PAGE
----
My dad forwarded me an email yesterday. It was from one of his colleagues who talked about the fact that external websites – including sites they need to access to do their jobs – had been shut down in an effort to “control non-work related web visits.”
If a site is pertinent to one’s job, they have to request an order with the IT department to have it unblocked. Each is considered on a case-by-case basis.
My dad is a 60-year-old man. He’s a grown-up. He has two degrees. He has 40 years of experience. He works with other grown-ups. They do serious work in the healthcare field that is changing modern medicine as we know it.
Sure, there might be some people in the organization who take advantage and spend all day on Facebook (though, if they’re like my team, it might be open all day, but they’re not actually on it), but to punish everyone?
I often run into this same situation when I spend time on the road speaking with business leaders. They think, if no one can access anything online, productivity will increase.
When someone tells me that, especially if I’m in their offices, I’ll pull out my phone and get on a “forbidden” site with them watching, just to prove employees will find a way around their stupid rule.
And it is a stupid rule. It makes me glad my boss doesn’t care where we spend time online as long as we get our work done.
Facebook During the Day
But I am reminded of a time, about five years ago, that I was walking to the ladies room in our office. The energy center – or the group of cubicles where all the interns sat – was on the way so I said hello to them all as I walked by.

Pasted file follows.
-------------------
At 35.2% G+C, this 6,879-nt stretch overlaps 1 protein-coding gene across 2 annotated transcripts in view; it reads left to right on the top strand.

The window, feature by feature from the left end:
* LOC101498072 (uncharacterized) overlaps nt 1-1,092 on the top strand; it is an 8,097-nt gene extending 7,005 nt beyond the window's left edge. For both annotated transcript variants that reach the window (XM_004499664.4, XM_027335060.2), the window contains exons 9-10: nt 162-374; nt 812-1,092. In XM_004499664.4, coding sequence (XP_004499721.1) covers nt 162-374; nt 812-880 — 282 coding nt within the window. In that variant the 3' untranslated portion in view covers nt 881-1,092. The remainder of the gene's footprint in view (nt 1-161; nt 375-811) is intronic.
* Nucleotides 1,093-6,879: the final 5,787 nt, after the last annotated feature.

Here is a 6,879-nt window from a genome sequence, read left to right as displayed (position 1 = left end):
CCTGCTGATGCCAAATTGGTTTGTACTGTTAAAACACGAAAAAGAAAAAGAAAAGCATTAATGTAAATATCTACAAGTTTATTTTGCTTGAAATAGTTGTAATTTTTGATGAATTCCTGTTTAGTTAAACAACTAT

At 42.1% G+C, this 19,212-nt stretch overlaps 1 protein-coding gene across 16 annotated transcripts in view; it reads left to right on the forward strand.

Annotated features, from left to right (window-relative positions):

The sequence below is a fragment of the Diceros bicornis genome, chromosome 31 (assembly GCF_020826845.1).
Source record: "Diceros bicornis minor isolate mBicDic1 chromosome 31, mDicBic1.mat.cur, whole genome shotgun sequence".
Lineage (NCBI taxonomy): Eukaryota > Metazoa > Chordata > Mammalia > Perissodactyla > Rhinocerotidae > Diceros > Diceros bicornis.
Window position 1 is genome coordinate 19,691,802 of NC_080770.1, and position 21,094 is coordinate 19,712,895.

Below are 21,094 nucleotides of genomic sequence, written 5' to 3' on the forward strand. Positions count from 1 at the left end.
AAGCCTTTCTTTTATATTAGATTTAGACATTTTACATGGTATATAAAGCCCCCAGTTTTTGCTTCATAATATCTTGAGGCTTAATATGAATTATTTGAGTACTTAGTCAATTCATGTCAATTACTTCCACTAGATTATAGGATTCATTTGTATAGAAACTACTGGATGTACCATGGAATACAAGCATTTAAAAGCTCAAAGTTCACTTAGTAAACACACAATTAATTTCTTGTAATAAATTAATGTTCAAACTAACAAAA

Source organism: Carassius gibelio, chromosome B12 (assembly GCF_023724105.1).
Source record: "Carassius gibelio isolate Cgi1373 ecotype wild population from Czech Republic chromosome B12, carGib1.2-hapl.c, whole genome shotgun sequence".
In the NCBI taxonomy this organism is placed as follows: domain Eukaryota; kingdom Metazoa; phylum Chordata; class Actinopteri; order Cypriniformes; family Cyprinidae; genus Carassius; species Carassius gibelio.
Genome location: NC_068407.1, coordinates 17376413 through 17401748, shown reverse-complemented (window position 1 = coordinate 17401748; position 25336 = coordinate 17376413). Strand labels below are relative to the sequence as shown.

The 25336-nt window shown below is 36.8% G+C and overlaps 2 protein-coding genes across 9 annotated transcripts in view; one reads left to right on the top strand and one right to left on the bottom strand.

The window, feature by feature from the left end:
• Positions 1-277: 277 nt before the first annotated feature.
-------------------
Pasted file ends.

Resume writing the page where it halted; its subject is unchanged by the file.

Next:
As I walked back to my office, I noticed one of the interns was on Facebook – just blatantly out there in the open – at 10:00 in the morning.
I was furious!
How dare she play on Facebook in the middle of the day?
But our managing director said something really important to me. She said, “Gini, she is one of our very best interns. She easily does the job of two people. Are you really going to get mad at her for checking Facebook for 10 minutes during the day?”
Of course she was right and I never said anything to that intern. In fact, it totally changed the way I think.
Treat People Like Adults
If people are spending too much time on non-work related sites, you have a human resources issue. But if productivity is high and people are getting their work done, who the heck cares where they spend time online?
So they check the balance on their checking account or take a brain break on the social networks or grab a quick gift for their nephew while they’re thinking about it. So what?
If people are going to game the system, they’re going to do it no matter what you do to their work computers, just like I demonstrate with my phone in someone’s office.
But most people? Most just want to come to work, do their very best work, have the support and resources they need to do a good job, and go home feeling like they accomplished something.
As it turns out, when treated like adults, most will act that way. But, treat them like children and lo and behold! They act like children.
Would you rather have an office full of adults or one full of children?